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Massachusetts Clean Water Trust, State Revolving Fund Bonds Series 18 (Green Bonds)

The Massachusetts Clean Water Trust has chosen Fidelity Capital Markets to serve as a co-manager on its upcoming $231 million1 State Revolving Fund Bonds Series 18 (Green Bonds) sale.

What is the opportunity?

The Mass Clean Water Trust will come to market with $231 million1 State Revolving Fund Bonds (Green Bonds). These Green Bonds provide financial assistance to borrowers (local governments, public authorities and certain private entities) for wastewater projects and drinking water projects. The projects adhere to the standards of the Federal Clean Water and Safe Drinking Water Acts. This offering allows investors to invest directly in bonds which finance environmentally beneficial projects.

The Bonds are special obligations of the Trust payable from a combination of three sources: 1) borrower payments (underlying loan repayments), 2) earnings received on investment of moneys in the funds (pursuant to the Master Trust Agreement), and 3) Commonwealth Contract Assistance (payments from the Commonwealth to provide a subsidy to certain borrowers). The Bonds are not obligations of the Commonwealth of Massachusetts.

Key benefits

The bond sale offers several attractive benefits for individual investors who are residents of Massachusetts, including the potential for stable, tax-exempt income; priority allocation when bonds are issued; and prices and yields that match those available to institutional investors.

How to place an order

Individual investors may place orders Tuesday, December 9. The sale may close early, due to market conditions or because all bonds may be allocated.

Additional resources

Municipal Bonds
Review the risks and benefits of investing in municipal bonds.

The Municipal Bond Story
Learn why municipal bonds are created, how they work, and who plays a role in the process.

Investing in a volatile bond market
Get the latest insights on the bond market, outlook for future rates, and investment strategies from Fidelity Viewpoints®.

Q3 bond update: supportive environment
See what our experts are saying about the bond market and why they’re recommending a cautious approach.

This information does not constitute an offer of any securities for sale.
The municipal market can be affected by adverse tax, legislative or political changes and the financial condition of the issuers of municipal securities.
1. Preliminary, subject to change
Interest income earned from tax-exempt municipal securities generally is exempt from federal income tax, and may also be exempt from state and local income taxes if you are a resident in the state of issuance. A portion of the income you receive may be subject to federal and state income taxes, including the federal alternative minimum tax. Before making any investment, you should review the official statement for the relevant offering for additional tax and other considerations.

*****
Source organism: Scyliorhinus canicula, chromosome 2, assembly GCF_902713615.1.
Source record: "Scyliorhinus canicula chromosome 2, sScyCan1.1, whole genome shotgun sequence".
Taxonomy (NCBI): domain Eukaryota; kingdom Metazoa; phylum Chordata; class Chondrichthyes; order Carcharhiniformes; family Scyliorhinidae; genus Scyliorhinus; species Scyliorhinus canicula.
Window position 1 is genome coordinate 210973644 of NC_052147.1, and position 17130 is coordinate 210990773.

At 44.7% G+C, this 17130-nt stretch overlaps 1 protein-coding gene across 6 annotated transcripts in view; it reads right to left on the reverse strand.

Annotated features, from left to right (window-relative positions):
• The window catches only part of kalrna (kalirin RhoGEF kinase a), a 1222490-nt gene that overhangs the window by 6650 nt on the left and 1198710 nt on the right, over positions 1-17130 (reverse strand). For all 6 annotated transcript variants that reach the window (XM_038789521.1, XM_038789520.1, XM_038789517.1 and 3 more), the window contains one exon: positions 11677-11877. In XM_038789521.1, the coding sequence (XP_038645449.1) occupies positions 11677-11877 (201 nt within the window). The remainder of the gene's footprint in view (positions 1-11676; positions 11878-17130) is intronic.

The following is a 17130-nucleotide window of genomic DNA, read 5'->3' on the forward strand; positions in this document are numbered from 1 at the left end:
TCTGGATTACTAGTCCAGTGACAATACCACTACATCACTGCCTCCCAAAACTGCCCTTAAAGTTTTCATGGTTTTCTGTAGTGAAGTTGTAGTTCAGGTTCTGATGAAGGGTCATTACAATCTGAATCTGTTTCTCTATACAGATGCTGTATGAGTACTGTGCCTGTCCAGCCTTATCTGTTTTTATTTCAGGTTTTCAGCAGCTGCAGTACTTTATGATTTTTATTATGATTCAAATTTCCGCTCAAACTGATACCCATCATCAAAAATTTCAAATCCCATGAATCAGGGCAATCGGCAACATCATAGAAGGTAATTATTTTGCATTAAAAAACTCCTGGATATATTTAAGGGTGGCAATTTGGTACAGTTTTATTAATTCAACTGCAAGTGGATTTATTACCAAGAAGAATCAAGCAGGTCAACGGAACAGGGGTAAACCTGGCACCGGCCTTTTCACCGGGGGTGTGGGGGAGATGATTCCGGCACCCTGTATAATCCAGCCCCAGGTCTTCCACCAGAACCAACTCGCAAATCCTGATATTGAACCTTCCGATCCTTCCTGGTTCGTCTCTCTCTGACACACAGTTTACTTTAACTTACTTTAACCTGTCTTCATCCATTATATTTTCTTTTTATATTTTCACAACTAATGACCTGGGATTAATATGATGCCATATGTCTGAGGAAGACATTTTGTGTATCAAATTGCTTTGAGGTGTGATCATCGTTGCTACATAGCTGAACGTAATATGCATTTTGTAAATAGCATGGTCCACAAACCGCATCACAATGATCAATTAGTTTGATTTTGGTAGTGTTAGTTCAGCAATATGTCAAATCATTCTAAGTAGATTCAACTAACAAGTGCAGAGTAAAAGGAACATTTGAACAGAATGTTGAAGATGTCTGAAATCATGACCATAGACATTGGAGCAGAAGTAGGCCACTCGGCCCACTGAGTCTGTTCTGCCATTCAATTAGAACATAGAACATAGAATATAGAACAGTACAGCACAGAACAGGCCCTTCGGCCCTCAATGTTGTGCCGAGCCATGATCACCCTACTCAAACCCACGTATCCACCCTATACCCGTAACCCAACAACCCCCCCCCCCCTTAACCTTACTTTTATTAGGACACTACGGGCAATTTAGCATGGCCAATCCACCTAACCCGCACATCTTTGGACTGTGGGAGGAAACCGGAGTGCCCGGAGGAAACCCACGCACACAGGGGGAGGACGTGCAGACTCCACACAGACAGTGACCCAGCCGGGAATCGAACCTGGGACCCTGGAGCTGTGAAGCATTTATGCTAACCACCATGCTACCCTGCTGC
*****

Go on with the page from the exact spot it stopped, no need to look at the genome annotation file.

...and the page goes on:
The municipal market can be adversely affected by tax, legislative, or political changes and the financial condition of the issuers of municipal securities. Investing in municipal bonds for the purpose of generating tax-exempt income may not be appropriate for investors in all tax brackets or for all account types. Tax laws are subject to change and the preferential tax treatment of municipal bond interest income may be revoked or phased out for investors at certain income levels. You should consult your tax adviser regarding your specific situation.
In general the bond market is volatile, and fixed income securities carry interest rate risk. (As interest rates rise, bond prices usually fall, and vice versa. This effect is usually more pronounced for longer-term securities.) Fixed income securities also carry inflation risk, liquidity risk, call risk and credit and default risks for both issuers and counterparties.
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Bond

an interest-bearing security for which the issuer agrees to pay the bondholder a specified sum of money, usually at specific intervals (known as a coupon), and to repay the principal amount of the loan at maturity; Zero-coupon bonds pay both the imputed interest and the principal at maturity

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maturity, maturity date(s)

the date on which the principal amount of a fixed income security is scheduled to become due and payable, typically along with any final coupon payment. It is also a list of the maturity dates on which individual bonds issued as part of a new issue municipal bond offering will mature

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Moody's

an independent organization that assigns credit ratings to debt instruments and securities to help investors assess credit risk

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Standard & Poor's (S&P) Corporation

an independent company that provides investors with market intelligence in the form of credit ratings, indices, investment research and risk evaluations and solutions

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yield

the percentage of return an investor receives based on the amount invested or on the current market value of holdings; it is expressed as an annual percentage rate; yield stated is the yield to worst — the yield if the worst possible bond repayment takes place, reflecting the lower of the yield to maturity or the yield to call based on the previous close